Duke Energy

For several years, Duke Energy has faced criticisms about its handling of coal ash, including concerns about contamination of groundwater around coal ash storage ponds at power plant sites in the Carolinas. Now, the company is facing scrutiny over the way it engaged with experts hired to study its handling of coal ash ponds. 

Duke Energy has removed about 13 million tons of coal ash at five plants in North Carolina as it complies with federal and state cleanup requirements. But ten times that amount remains in the ground across the state, and not all that will be removed.

What if a dam holding back coal ash burst at one of Duke Energy's coal plants in the Carolinas or Midwest? Newly released maps from Duke show many properties would be inundated, including some homes and docks. The maps are now public, after environmentalists threatened to sue. 

On a country road south of Monroe in Union County, near a golf course and soybean fields, is a new kind of farm - a solar farm.  This spring, Duke Energy began generating electricity from 684,000 solar panels here, the largest solar farm in the Charlotte region and one of the largest in the state.

Updated 7:10 p.m.

A North Carolina environmental group is asking the NC Supreme Court to decide whether it's legal for it to install solar panels on a church rooftop, then sell electricity to the church.  NC WARN is appealing a 2-1 ruling against it last month by the NC Court of Appeals.

A divided panel of federal regulators granted approvals Friday evening for the Atlantic Coast and Mountain Valley natural gas pipelines, major East Coast projects.

Matt Bush BPR

Opponents of Duke Energy’s plan to raise monthly rates close to 17% packed a public hearing in Asheville Wednesday night.  The North Carolina Utilities Commission is holding a series of public hearings across the state to get ratepayer reaction to Duke’s plan.  The average bill could go up close to $18 a month if the commission approves Duke’s request.  It’s the utility’s desire to use some of that new revenue to clean up coal ash that had many in attendance angered, like Hartwell Carson of Mountain True.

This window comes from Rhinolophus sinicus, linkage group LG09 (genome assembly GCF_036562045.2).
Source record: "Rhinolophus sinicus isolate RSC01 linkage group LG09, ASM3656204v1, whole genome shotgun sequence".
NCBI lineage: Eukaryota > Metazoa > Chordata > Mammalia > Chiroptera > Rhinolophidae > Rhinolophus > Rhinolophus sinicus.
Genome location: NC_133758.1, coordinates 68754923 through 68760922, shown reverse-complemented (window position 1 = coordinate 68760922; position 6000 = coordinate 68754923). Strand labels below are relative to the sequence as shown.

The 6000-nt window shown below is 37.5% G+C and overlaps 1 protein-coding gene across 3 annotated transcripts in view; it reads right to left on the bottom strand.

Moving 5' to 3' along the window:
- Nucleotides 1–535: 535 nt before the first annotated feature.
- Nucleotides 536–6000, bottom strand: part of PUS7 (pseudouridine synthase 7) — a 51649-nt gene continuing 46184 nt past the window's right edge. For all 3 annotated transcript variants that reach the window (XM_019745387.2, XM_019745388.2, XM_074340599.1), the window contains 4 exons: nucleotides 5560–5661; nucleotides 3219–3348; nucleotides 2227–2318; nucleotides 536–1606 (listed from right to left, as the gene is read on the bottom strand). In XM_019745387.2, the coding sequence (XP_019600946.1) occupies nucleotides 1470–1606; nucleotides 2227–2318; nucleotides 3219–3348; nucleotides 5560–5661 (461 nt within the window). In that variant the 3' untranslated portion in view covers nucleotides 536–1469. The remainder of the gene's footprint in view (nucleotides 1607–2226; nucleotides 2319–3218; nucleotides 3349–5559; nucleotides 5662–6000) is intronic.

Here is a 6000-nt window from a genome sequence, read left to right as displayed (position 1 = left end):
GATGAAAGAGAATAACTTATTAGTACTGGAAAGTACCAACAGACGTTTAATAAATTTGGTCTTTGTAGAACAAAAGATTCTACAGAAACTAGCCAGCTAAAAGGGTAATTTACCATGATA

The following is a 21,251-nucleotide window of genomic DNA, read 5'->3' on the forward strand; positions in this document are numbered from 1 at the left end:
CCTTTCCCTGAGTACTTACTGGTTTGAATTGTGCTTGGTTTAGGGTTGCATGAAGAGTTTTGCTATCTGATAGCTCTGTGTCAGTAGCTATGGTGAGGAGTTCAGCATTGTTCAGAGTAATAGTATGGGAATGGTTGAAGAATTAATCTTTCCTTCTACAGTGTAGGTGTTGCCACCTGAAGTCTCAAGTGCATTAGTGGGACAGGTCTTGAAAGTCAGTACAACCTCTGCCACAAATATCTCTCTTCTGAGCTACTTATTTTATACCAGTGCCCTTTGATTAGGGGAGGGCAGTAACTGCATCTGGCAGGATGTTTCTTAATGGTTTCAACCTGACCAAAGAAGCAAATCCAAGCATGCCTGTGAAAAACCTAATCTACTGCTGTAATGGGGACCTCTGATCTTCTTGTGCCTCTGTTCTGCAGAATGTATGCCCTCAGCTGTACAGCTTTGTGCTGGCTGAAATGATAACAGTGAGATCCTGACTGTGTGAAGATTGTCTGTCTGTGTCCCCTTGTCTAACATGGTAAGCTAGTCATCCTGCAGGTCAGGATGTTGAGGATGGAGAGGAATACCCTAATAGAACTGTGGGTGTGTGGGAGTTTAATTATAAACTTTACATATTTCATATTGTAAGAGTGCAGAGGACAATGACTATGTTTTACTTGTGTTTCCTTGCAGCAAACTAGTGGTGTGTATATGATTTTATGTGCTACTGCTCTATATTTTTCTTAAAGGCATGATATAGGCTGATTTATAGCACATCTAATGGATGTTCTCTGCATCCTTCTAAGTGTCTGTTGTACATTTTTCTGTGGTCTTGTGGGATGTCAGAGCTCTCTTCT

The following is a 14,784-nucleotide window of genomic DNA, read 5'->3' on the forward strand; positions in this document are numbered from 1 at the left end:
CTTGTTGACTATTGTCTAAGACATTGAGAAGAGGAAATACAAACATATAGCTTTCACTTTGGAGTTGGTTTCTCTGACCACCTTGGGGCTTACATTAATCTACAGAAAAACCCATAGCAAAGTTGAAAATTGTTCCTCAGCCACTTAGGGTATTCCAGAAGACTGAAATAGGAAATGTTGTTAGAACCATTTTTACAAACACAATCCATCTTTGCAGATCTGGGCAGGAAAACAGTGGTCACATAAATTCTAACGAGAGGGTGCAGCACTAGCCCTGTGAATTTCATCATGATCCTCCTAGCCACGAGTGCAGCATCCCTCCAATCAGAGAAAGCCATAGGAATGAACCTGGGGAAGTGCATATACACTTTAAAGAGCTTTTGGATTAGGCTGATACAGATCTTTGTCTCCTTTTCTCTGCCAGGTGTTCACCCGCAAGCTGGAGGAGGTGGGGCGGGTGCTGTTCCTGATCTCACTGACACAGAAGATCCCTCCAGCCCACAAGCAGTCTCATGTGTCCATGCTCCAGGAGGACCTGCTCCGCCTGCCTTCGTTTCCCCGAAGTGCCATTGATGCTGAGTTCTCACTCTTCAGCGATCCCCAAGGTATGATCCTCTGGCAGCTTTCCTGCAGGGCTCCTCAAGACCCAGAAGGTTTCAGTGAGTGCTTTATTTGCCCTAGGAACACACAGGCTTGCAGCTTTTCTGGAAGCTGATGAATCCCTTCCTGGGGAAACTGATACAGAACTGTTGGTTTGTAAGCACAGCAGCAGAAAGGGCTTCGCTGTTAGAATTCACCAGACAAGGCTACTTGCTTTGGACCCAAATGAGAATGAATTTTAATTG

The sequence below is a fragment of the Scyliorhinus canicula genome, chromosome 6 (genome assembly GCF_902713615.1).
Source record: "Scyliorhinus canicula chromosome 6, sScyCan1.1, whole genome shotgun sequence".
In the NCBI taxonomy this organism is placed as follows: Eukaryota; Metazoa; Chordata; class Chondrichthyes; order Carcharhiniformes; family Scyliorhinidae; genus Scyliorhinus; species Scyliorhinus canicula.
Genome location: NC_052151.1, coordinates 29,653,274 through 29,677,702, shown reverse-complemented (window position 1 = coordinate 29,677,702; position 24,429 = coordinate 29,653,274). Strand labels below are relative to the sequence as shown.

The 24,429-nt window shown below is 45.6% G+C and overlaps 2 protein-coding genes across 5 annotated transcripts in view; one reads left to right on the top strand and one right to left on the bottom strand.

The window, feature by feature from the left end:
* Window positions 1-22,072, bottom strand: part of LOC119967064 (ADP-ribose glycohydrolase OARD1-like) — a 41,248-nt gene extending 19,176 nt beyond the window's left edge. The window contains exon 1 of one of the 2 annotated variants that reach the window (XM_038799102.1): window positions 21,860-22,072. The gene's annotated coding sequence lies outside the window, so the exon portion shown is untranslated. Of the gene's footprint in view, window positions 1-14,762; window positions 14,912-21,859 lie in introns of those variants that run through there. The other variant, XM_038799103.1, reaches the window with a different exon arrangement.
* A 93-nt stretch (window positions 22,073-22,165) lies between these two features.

The North Carolina Utilities Commission will hold a public hearing tomorrow evening in Asheville where residents can weigh in on Duke Energy’s request to raise rates almost 17%.  If approved, the average Duke ratepayer would see their bill rise close to $18 per month.  The Utilities Commission, which has the final say on whether the rate hike takes effect, is holding public hearings across the state.  Wednesday’s in Asheville is the only one scheduled for Western North Carolina.  It starts at 7 pm in courtroom 1A of the Buncombe County Courthouse.  Opponents of the raise are also

Duke Energy plans to install its first two large-scale battery storage units in 2019 in western North Carolina.  A nine-megawatt battery system will be installed in Asheville and a four-megawatt system is planned in Hot Springs, in Madison County.

Gerry Broome/AP

The country's largest electric company is refusing online access to federally mandated maps showing the scope of disaster resulting if a coal-ash pit burst and spilled its toxic muck onto neighboring properties, two environmental law groups said Wednesday.

WRAL

A divided North Carolina appeals court says a clean-energy advocacy group can't install solar panels on a church roof and charge for the electricity generated.

The state Court of Appeals panel split 2-1 Tuesday, with the majority ruling in favor of Duke Energy's legal monopoly to sell electricity to most of the state. The split means a state Supreme Court appeal is possible.

Matt Bush BPR

Duke Energy reports around 8-thousand customers in Western North Carolina were without power at 10 Thursday morning after the remnants of Hurricane Irma passed through the region early Tuesday.  Most customers who do not have power may not get it restored until Friday evening.  A spokesperson for Duke says many of the remaining outages are spread out over a wide area and are very small, which is slowing the utility's progress.

Electric utilities are preparing for the possibility of widespread power outages if Hurricane Irma blows into the Carolinas next week.  Forecasters say the mostly likely problem will be wind.

Duke Energy announced last week it's pulling the plug on two proposed nuclear power projects.  But executives say Duke isn't shutting the door on the idea of building more nuclear plants someday.

Duke Energy is preparing for a drastic loss of solar energy during the eclipse later this month.

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